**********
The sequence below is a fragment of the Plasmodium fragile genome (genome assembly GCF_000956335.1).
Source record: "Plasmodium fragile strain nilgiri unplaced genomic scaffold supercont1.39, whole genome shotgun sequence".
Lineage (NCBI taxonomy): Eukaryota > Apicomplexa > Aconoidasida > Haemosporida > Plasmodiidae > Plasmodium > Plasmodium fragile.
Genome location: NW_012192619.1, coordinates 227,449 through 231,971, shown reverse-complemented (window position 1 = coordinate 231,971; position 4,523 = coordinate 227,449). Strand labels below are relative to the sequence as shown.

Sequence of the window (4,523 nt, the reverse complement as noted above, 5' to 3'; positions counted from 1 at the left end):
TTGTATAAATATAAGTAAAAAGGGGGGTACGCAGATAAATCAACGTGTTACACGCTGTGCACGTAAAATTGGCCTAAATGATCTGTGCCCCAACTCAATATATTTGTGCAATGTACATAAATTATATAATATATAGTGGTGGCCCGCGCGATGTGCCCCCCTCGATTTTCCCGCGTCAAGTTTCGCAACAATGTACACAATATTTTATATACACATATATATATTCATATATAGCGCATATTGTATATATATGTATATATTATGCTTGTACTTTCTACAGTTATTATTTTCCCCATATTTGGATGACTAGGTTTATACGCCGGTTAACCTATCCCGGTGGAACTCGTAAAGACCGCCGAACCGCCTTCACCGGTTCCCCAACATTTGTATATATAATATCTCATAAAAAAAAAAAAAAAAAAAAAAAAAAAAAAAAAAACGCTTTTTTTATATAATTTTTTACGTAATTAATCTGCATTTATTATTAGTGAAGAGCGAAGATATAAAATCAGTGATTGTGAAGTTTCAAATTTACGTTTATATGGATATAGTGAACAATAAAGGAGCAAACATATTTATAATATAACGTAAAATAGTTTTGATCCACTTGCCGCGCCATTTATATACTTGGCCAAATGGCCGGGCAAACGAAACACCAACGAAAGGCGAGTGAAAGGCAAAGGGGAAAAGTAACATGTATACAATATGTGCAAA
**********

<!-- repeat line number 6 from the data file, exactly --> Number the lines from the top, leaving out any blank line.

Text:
TTGTATAAATATAAGTAAAAAGGGGGGTACGCAGATAAATCAACGTGTTACACGCTGTGCACGTAAAATTGGCCTAAATGATCTGTGCCCCAACTCAATATATTTGTGCAATGTACATAAATTATATAATATATAGTGGTGGCCCGCGCGATGTGCCCCCCTCGATTTTCCCGCGTCAAGTTTCGCAACAATGTACACAATATTTTATATACACATATATATATTCATATATAGCGCATATTGTATATATATGTATATATTATGCTTGTACTTTCTACAGTTATTATTTTCCCCATATTTGGATGACTAGGTTTATACGCCGGTTAACCTATCCCGGTGGAACTCGTAAAGACCGCCGAACCGCCTTCACCGGTTCCCCAACATTTGTATATATAATATCTCATAAAAAAAAAAAAAAAAAAAAAAAAAAAAAAAAAAACGCTTTTTTTATATAATTTTTTACGTAATTAATCTGCATTTATTATTAGTGAAGAGCGAAGATATAAAATCAGTGATTGTGAAGTTTCAAATTTACGTTTATATGGATATAGTGAACAATAAAGGAGCAAACATATTTATAATATAACGTAAAATAGTTTTGATCCACTTGCCGCGCCATTTATATACTTGGCCAAATGGCCGGGCAAACGAAACACCAACGAAAGGCGAGTGAAAGGCAAAGGGGAAAAGTAACATGTATACAATATGTGCAAA